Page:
Skip the raking and bagging

This fall, one thing I will not be doing is raking and bagging.

Leave the leaves!

I’m glad to see this practice catching on. This week Dennis Patton writes in the Star about the benefit of mowing fall leaves and leaving them on the ground: Put the rake and bag down: Here’s why fallen leaves are pure gold for the garden.

I’m an enthusiastic leaf leaver. When I bought my first house in Kansas City, I spent a chilly day raking leaves and cleaning up the yard, leaving a neat row of stuffed paper bags standing by the curb. I was so proud. When I bragged to a friend, he said, “Mary, go put those leaves back on the ground where God wants them.” I laughed, of course. What did he know? Raking away those brown leaves to reveal the vibrant green grass growing beneath can be such a pleasure.

My friend knew a lot, it turns out, although it’s taken me years to catch on. While we lived in Missouri, I paid Lawn Corps to haul away our debris. Now we live on the Kansas side, where one of our favorite events in our neighborhood has been the annual leaf cleanup. We rake our leaves into long, snaky piles by the curb, and a big truck comes by and vacuums them up. It’s so exciting—and very loud. All the neighbors come out in the morning to rake, or else we do it the night before in the dark, because the truck starts very early. We might be asleep and hear it coming down thea next block, and run out to finish raking.

As I became more interested in gardening and ecologically-minded practices, I discovered Roy Diblik’s The Know Maintenance Perennial Garden. Again, Diblik is the nurseryman and designer whose many projects include providing the plants for the Piet Oudolf-designed Lurie Garden in Chicago. The book includes garden plans and lush photos that make my heart thrum—but the comments in the introduction got me really excited: “Here is the default American planting look: word-chip mulch with plants spaced wistfully apart, eliminating the beauty of intimate plant relationships. America the Beautiful is now just the land of the neat and tidy.”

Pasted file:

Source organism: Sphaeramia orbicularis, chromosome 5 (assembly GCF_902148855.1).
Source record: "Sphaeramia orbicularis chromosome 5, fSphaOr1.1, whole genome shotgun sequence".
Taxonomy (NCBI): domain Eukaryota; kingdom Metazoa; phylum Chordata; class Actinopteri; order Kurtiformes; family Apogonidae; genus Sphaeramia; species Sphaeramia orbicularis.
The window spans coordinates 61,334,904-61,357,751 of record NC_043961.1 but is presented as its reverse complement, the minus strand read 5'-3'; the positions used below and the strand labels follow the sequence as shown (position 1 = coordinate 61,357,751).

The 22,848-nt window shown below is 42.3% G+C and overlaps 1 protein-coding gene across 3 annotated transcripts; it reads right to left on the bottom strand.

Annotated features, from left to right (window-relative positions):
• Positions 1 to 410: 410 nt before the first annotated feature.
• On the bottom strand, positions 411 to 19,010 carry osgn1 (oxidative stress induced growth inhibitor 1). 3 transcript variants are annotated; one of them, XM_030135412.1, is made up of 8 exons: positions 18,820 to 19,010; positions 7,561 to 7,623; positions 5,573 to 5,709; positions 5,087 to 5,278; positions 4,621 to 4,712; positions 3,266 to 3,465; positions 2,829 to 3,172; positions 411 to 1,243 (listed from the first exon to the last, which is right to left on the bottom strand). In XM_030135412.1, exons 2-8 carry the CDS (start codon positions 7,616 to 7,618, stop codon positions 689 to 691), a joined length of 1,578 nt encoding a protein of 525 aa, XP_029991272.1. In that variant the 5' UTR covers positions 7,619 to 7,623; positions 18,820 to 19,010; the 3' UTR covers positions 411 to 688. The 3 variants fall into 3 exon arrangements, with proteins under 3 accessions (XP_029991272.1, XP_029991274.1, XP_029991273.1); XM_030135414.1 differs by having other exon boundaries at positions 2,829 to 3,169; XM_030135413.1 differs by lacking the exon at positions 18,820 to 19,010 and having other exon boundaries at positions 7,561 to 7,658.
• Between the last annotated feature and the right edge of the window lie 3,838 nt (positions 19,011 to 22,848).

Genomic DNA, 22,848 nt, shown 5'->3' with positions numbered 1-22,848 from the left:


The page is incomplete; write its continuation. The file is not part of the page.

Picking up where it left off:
Familiar sights

To discourage weeds, Diblik places plants closer together than is customary. He advocates selecting plants that thrive in the type of soil you have instead of buying expensive amendments. He mulches beds with shredded leaves, but only during the first year or two. After that he mows his perennials in the spring and leaves the debris on the beds. Plants are their own best mulch, he says.

I found this very exciting and started right away. Now I rake my shredded leaves into the flower beds, not out of them. (I should mention that it’s important not to leave leaves in the street, where they can clog the sewers.) I never have enough leaves, and have been known to steal bags from the curb on trash day. (I know other gardeners who admit to doing this too.) I have no idea if they’re improving my soil, but I don’t think my soil is a problem. I mean, my garden certainly has problems, but I don’t think the quality of the soil is one of them.

At first the leaves in the beds resemble the bark mulch effect, like sprinkled-on corn flakes, uniform and tidy, but I have to admit, they look less fresh with time. Last summer in a fit of neatness I blew them all out, but the beds soon filled up with them again, and why fight it?